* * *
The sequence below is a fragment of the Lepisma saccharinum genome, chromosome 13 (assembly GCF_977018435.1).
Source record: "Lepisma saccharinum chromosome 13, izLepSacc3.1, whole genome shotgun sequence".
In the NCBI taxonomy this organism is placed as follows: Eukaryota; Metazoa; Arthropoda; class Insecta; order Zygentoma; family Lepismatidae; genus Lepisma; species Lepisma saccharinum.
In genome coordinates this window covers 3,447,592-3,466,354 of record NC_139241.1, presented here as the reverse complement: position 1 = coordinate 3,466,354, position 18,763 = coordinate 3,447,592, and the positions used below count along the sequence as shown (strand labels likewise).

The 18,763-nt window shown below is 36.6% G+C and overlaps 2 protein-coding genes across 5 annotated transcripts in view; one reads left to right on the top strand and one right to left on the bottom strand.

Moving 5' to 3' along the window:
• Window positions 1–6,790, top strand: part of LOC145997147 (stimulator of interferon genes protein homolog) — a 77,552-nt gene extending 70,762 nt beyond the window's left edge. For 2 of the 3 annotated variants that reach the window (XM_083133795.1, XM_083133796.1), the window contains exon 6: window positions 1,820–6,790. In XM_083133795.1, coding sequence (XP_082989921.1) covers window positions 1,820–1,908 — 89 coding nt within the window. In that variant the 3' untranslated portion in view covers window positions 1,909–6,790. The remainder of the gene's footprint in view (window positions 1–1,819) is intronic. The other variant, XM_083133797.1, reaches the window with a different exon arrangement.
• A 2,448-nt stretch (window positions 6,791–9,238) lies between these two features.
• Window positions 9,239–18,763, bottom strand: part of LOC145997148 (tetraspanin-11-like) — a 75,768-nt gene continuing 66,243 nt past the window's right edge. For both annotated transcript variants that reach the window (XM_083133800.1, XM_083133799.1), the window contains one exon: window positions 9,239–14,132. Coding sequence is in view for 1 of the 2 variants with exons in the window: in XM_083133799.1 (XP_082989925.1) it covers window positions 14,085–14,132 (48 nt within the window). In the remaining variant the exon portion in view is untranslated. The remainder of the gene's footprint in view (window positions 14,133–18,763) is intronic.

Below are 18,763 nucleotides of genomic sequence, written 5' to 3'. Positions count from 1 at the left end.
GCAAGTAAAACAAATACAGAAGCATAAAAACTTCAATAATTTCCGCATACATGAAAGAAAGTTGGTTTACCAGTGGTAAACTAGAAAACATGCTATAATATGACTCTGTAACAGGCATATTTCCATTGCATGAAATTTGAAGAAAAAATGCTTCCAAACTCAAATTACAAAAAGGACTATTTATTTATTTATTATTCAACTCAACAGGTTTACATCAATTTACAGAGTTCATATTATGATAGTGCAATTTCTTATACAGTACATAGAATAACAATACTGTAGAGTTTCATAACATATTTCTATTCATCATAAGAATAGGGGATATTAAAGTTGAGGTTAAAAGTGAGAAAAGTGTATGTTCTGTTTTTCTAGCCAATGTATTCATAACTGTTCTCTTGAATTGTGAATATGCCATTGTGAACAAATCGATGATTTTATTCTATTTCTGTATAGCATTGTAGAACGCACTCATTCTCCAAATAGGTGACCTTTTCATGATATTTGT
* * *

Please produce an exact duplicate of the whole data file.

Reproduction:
The sequence below is a fragment of the Lepisma saccharinum genome, chromosome 13 (assembly GCF_977018435.1).
Source record: "Lepisma saccharinum chromosome 13, izLepSacc3.1, whole genome shotgun sequence".
In the NCBI taxonomy this organism is placed as follows: Eukaryota; Metazoa; Arthropoda; class Insecta; order Zygentoma; family Lepismatidae; genus Lepisma; species Lepisma saccharinum.
In genome coordinates this window covers 3,447,592-3,466,354 of record NC_139241.1, presented here as the reverse complement: position 1 = coordinate 3,466,354, position 18,763 = coordinate 3,447,592, and the positions used below count along the sequence as shown (strand labels likewise).

The 18,763-nt window shown below is 36.6% G+C and overlaps 2 protein-coding genes across 5 annotated transcripts in view; one reads left to right on the top strand and one right to left on the bottom strand.

Moving 5' to 3' along the window:
• Window positions 1–6,790, top strand: part of LOC145997147 (stimulator of interferon genes protein homolog) — a 77,552-nt gene extending 70,762 nt beyond the window's left edge. For 2 of the 3 annotated variants that reach the window (XM_083133795.1, XM_083133796.1), the window contains exon 6: window positions 1,820–6,790. In XM_083133795.1, coding sequence (XP_082989921.1) covers window positions 1,820–1,908 — 89 coding nt within the window. In that variant the 3' untranslated portion in view covers window positions 1,909–6,790. The remainder of the gene's footprint in view (window positions 1–1,819) is intronic. The other variant, XM_083133797.1, reaches the window with a different exon arrangement.
• A 2,448-nt stretch (window positions 6,791–9,238) lies between these two features.
• Window positions 9,239–18,763, bottom strand: part of LOC145997148 (tetraspanin-11-like) — a 75,768-nt gene continuing 66,243 nt past the window's right edge. For both annotated transcript variants that reach the window (XM_083133800.1, XM_083133799.1), the window contains one exon: window positions 9,239–14,132. Coding sequence is in view for 1 of the 2 variants with exons in the window: in XM_083133799.1 (XP_082989925.1) it covers window positions 14,085–14,132 (48 nt within the window). In the remaining variant the exon portion in view is untranslated. The remainder of the gene's footprint in view (window positions 14,133–18,763) is intronic.

Below are 18,763 nucleotides of genomic sequence, written 5' to 3'. Positions count from 1 at the left end.
GCAAGTAAAACAAATACAGAAGCATAAAAACTTCAATAATTTCCGCATACATGAAAGAAAGTTGGTTTACCAGTGGTAAACTAGAAAACATGCTATAATATGACTCTGTAACAGGCATATTTCCATTGCATGAAATTTGAAGAAAAAATGCTTCCAAACTCAAATTACAAAAAGGACTATTTATTTATTTATTATTCAACTCAACAGGTTTACATCAATTTACAGAGTTCATATTATGATAGTGCAATTTCTTATACAGTACATAGAATAACAATACTGTAGAGTTTCATAACATATTTCTATTCATCATAAGAATAGGGGATATTAAAGTTGAGGTTAAAAGTGAGAAAAGTGTATGTTCTGTTTTTCTAGCCAATGTATTCATAACTGTTCTCTTGAATTGTGAATATGCCATTGTGAACAAATCGATGATTTTATTCTATTTCTGTATAGCATTGTAGAACGCACTCATTCTCCAAATAGGTGACCTTTTCATGATATTTGT